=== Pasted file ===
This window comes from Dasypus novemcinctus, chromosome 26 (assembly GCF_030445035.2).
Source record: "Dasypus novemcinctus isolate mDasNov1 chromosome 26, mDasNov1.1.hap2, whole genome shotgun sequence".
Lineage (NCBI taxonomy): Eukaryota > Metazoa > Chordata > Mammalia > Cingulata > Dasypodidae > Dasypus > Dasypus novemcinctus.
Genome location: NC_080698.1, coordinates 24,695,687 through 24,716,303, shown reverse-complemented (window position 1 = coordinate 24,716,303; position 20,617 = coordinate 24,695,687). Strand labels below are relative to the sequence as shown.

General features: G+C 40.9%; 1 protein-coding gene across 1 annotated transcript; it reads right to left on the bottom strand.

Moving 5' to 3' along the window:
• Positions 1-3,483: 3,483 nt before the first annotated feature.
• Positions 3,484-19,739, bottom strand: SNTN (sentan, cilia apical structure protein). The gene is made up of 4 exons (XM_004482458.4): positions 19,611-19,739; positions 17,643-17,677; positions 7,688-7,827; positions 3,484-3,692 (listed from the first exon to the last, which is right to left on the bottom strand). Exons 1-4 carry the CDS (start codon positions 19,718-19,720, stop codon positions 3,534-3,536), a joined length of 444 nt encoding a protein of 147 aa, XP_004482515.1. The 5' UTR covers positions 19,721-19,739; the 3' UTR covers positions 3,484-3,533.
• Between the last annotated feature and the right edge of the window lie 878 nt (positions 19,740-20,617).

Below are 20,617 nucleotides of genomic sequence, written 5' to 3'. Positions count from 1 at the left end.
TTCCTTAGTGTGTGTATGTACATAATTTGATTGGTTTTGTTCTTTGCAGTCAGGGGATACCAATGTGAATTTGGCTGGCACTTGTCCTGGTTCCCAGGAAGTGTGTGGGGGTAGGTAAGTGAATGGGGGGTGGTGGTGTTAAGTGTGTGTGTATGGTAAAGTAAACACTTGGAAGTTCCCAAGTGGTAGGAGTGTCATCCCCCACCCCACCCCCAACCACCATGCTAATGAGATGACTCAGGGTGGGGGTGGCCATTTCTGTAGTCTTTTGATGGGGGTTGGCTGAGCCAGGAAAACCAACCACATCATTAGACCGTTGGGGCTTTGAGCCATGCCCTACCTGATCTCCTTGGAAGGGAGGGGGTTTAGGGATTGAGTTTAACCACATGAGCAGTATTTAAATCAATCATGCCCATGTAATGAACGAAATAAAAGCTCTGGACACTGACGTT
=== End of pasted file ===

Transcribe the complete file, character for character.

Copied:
This window comes from Dasypus novemcinctus, chromosome 26 (assembly GCF_030445035.2).
Source record: "Dasypus novemcinctus isolate mDasNov1 chromosome 26, mDasNov1.1.hap2, whole genome shotgun sequence".
Lineage (NCBI taxonomy): Eukaryota > Metazoa > Chordata > Mammalia > Cingulata > Dasypodidae > Dasypus > Dasypus novemcinctus.
Genome location: NC_080698.1, coordinates 24,695,687 through 24,716,303, shown reverse-complemented (window position 1 = coordinate 24,716,303; position 20,617 = coordinate 24,695,687). Strand labels below are relative to the sequence as shown.

General features: G+C 40.9%; 1 protein-coding gene across 1 annotated transcript; it reads right to left on the bottom strand.

Moving 5' to 3' along the window:
• Positions 1-3,483: 3,483 nt before the first annotated feature.
• Positions 3,484-19,739, bottom strand: SNTN (sentan, cilia apical structure protein). The gene is made up of 4 exons (XM_004482458.4): positions 19,611-19,739; positions 17,643-17,677; positions 7,688-7,827; positions 3,484-3,692 (listed from the first exon to the last, which is right to left on the bottom strand). Exons 1-4 carry the CDS (start codon positions 19,718-19,720, stop codon positions 3,534-3,536), a joined length of 444 nt encoding a protein of 147 aa, XP_004482515.1. The 5' UTR covers positions 19,721-19,739; the 3' UTR covers positions 3,484-3,533.
• Between the last annotated feature and the right edge of the window lie 878 nt (positions 19,740-20,617).

Below are 20,617 nucleotides of genomic sequence, written 5' to 3'. Positions count from 1 at the left end.
TTCCTTAGTGTGTGTATGTACATAATTTGATTGGTTTTGTTCTTTGCAGTCAGGGGATACCAATGTGAATTTGGCTGGCACTTGTCCTGGTTCCCAGGAAGTGTGTGGGGGTAGGTAAGTGAATGGGGGGTGGTGGTGTTAAGTGTGTGTGTATGGTAAAGTAAACACTTGGAAGTTCCCAAGTGGTAGGAGTGTCATCCCCCACCCCACCCCCAACCACCATGCTAATGAGATGACTCAGGGTGGGGGTGGCCATTTCTGTAGTCTTTTGATGGGGGTTGGCTGAGCCAGGAAAACCAACCACATCATTAGACCGTTGGGGCTTTGAGCCATGCCCTACCTGATCTCCTTGGAAGGGAGGGGGTTTAGGGATTGAGTTTAACCACATGAGCAGTATTTAAATCAATCATGCCCATGTAATGAACGAAATAAAAGCTCTGGACACTGACGTT